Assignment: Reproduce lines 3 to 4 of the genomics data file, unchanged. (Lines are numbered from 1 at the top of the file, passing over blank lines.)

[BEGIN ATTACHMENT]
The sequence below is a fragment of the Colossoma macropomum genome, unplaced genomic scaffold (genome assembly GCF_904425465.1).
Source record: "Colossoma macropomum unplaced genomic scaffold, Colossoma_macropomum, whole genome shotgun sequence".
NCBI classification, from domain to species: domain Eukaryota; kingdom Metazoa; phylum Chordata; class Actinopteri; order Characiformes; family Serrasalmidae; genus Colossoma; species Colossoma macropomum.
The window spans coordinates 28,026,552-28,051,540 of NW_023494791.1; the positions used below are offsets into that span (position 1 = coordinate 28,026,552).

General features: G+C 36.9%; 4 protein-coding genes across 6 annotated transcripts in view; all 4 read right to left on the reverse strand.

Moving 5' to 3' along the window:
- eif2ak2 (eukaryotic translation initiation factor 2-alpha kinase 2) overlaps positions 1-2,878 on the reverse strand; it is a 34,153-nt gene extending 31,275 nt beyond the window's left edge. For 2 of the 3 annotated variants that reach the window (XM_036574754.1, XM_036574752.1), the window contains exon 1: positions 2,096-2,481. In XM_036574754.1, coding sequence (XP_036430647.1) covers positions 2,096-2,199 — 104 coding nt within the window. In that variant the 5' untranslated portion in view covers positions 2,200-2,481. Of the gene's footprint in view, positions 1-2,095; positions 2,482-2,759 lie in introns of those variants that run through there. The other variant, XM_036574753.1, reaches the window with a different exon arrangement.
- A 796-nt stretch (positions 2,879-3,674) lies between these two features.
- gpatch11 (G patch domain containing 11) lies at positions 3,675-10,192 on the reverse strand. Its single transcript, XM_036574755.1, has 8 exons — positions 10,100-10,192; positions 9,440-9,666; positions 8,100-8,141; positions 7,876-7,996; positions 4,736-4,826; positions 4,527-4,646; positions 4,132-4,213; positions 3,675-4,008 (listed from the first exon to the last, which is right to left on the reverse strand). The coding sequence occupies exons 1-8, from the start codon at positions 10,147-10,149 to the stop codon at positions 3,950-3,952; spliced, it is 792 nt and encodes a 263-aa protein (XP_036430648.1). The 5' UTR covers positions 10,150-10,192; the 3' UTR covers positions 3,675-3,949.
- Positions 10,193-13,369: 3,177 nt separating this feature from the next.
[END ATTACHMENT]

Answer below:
NCBI classification, from domain to species: domain Eukaryota; kingdom Metazoa; phylum Chordata; class Actinopteri; order Characiformes; family Serrasalmidae; genus Colossoma; species Colossoma macropomum.
The window spans coordinates 28,026,552-28,051,540 of NW_023494791.1; the positions used below are offsets into that span (position 1 = coordinate 28,026,552).